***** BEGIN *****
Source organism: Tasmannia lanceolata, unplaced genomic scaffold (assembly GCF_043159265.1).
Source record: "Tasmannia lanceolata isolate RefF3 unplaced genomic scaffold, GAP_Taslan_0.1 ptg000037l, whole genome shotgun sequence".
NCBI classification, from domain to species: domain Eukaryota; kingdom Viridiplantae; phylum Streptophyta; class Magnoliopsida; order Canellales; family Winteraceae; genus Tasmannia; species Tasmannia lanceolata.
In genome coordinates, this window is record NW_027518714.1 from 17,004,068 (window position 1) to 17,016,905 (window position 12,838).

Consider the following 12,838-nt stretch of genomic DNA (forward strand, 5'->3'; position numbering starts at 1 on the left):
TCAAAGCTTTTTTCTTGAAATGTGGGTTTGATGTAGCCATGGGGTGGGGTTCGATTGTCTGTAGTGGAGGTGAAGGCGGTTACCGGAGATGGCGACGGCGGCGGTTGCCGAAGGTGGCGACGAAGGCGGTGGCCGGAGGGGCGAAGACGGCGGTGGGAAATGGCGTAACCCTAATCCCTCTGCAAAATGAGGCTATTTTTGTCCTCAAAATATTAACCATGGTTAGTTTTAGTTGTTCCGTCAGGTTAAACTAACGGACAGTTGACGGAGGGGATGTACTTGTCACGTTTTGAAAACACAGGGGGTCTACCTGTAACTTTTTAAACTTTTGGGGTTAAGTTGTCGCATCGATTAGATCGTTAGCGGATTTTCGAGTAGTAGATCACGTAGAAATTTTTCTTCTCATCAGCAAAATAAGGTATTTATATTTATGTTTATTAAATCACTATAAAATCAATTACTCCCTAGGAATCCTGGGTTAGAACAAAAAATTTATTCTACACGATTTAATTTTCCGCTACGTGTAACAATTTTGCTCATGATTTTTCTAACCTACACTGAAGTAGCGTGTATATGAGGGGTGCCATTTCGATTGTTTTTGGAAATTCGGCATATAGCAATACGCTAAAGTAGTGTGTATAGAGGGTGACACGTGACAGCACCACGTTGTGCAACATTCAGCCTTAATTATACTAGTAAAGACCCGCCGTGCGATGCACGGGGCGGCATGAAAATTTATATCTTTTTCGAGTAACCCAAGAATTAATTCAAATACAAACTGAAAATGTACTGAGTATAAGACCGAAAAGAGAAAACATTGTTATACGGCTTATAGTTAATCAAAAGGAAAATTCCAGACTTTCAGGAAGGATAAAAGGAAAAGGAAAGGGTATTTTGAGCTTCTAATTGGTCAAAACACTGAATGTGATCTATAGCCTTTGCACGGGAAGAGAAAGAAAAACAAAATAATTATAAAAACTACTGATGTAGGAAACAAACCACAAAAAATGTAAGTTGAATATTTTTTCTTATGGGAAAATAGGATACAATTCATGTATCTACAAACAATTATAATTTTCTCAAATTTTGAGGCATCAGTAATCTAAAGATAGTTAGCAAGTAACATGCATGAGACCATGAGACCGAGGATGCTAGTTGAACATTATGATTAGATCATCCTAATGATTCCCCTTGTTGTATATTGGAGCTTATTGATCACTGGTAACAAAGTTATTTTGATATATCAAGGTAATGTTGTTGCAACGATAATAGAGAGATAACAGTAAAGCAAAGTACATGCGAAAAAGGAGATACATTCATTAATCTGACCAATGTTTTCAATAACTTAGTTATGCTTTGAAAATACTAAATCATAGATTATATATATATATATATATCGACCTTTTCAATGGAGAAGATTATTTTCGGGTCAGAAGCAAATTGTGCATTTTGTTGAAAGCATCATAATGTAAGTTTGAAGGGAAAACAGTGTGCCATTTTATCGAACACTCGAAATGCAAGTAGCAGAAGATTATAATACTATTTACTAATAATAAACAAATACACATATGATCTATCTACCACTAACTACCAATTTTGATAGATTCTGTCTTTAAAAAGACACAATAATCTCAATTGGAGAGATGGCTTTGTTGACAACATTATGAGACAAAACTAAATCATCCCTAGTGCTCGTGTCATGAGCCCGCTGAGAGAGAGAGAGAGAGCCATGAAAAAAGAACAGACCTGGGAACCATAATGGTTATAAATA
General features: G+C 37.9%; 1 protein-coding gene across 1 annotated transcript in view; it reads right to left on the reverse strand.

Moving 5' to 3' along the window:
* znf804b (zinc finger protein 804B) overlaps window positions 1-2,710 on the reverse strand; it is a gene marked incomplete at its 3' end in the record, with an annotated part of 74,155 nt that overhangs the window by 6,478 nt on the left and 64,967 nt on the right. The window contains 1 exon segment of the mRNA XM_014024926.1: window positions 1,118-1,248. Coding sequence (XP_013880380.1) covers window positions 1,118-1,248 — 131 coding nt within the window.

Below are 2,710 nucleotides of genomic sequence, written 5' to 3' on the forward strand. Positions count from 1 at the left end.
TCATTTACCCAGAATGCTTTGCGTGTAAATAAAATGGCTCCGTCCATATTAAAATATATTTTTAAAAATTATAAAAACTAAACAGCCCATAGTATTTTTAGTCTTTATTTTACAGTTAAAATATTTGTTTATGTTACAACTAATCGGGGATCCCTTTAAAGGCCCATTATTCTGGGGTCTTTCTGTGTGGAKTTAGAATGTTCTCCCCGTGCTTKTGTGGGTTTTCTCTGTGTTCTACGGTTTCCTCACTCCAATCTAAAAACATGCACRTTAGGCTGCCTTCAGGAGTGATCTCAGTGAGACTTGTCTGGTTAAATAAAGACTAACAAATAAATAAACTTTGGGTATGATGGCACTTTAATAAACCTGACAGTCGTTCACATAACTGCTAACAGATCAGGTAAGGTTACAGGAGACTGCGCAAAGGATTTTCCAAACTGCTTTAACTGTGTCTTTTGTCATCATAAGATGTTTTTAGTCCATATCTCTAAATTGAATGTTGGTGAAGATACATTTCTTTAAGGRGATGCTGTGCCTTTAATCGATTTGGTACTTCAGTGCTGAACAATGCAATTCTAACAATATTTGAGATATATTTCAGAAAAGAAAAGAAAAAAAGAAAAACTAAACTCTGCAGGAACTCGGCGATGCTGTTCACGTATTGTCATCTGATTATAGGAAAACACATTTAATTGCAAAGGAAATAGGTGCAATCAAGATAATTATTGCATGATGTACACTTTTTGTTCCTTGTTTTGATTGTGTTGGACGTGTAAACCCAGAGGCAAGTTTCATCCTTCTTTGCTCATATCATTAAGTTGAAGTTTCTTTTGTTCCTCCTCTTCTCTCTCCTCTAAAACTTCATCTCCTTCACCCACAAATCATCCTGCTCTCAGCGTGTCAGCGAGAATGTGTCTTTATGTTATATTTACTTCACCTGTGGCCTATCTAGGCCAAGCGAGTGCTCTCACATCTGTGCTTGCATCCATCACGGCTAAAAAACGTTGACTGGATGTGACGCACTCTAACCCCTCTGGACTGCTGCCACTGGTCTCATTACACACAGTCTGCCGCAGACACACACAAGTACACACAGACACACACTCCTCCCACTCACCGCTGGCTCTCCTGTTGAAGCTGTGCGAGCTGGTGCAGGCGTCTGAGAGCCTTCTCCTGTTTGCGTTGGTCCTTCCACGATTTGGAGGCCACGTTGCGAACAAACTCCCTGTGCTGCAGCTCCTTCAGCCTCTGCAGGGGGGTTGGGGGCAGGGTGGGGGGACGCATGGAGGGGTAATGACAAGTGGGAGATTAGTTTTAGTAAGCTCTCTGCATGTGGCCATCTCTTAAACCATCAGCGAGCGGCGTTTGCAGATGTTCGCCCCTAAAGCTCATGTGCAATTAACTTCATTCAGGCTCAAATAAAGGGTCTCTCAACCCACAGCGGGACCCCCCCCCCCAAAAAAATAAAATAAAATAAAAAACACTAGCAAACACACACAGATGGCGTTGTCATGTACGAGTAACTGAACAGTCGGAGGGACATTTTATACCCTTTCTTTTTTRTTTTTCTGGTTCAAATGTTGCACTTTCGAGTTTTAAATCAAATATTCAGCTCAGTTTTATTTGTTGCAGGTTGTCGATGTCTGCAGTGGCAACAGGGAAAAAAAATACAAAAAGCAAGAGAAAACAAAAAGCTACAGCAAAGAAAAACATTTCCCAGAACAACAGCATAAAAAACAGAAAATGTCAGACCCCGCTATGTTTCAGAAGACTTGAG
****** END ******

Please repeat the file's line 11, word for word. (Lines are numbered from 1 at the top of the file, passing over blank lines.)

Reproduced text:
TCATTTACCCAGAATGCTTTGCGTGTAAATAAAATGGCTCCGTCCATATTAAAATATATTTTTAAAAATTATAAAAACTAAACAGCCCATAGTATTTTTAGTCTTTATTTTACAGTTAAAATATTTGTTTATGTTACAACTAATCGGGGATCCCTTTAAAGGCCCATTATTCTGGGGTCTTTCTGTGTGGAKTTAGAATGTTCTCCCCGTGCTTKTGTGGGTTTTCTCTGTGTTCTACGGTTTCCTCACTCCAATCTAAAAACATGCACRTTAGGCTGCCTTCAGGAGTGATCTCAGTGAGACTTGTCTGGTTAAATAAAGACTAACAAATAAATAAACTTTGGGTATGATGGCACTTTAATAAACCTGACAGTCGTTCACATAACTGCTAACAGATCAGGTAAGGTTACAGGAGACTGCGCAAAGGATTTTCCAAACTGCTTTAACTGTGTCTTTTGTCATCATAAGATGTTTTTAGTCCATATCTCTAAATTGAATGTTGGTGAAGATACATTTCTTTAAGGRGATGCTGTGCCTTTAATCGATTTGGTACTTCAGTGCTGAACAATGCAATTCTAACAATATTTGAGATATATTTCAGAAAAGAAAAGAAAAAAAGAAAAACTAAACTCTGCAGGAACTCGGCGATGCTGTTCACGTATTGTCATCTGATTATAGGAAAACACATTTAATTGCAAAGGAAATAGGTGCAATCAAGATAATTATTGCATGATGTACACTTTTTGTTCCTTGTTTTGATTGTGTTGGACGTGTAAACCCAGAGGCAAGTTTCATCCTTCTTTGCTCATATCATTAAGTTGAAGTTTCTTTTGTTCCTCCTCTTCTCTCTCCTCTAAAACTTCATCTCCTTCACCCACAAATCATCCTGCTCTCAGCGTGTCAGCGAGAATGTGTCTTTATGTTATATTTACTTCACCTGTGGCCTATCTAGGCCAAGCGAGTGCTCTCACATCTGTGCTTGCATCCATCACGGCTAAAAAACGTTGACTGGATGTGACGCACTCTAACCCCTCTGGACTGCTGCCACTGGTCTCATTACACACAGTCTGCCGCAGACACACACAAGTACACACAGACACACACTCCTCCCACTCACCGCTGGCTCTCCTGTTGAAGCTGTGCGAGCTGGTGCAGGCGTCTGAGAGCCTTCTCCTGTTTGCGTTGGTCCTTCCACGATTTGGAGGCCACGTTGCGAACAAACTCCCTGTGCTGCAGCTCCTTCAGCCTCTGCAGGGGGGTTGGGGGCAGGGTGGGGGGACGCATGGAGGGGTAATGACAAGTGGGAGATTAGTTTTAGTAAGCTCTCTGCATGTGGCCATCTCTTAAACCATCAGCGAGCGGCGTTTGCAGATGTTCGCCCCTAAAGCTCATGTGCAATTAACTTCATTCAGGCTCAAATAAAGGGTCTCTCAACCCACAGCGGGACCCCCCCCCCCAAAAAAATAAAATAAAATAAAAAACACTAGCAAACACACACAGATGGCGTTGTCATGTACGAGTAACTGAACAGTCGGAGGGACATTTTATACCCTTTCTTTTTTRTTTTTCTGGTTCAAATGTTGCACTTTCGAGTTTTAAATCAAATATTCAGCTCAGTTTTATTTGTTGCAGGTTGTCGATGTCTGCAGTGGCAACAGGGAAAAAAAATACAAAAAGCAAGAGAAAACAAAAAGCTACAGCAAAGAAAAACATTTCCCAGAACAACAGCATAAAAAACAGAAAATGTCAGACCCCGCTATGTTTCAGAAGACTTGAG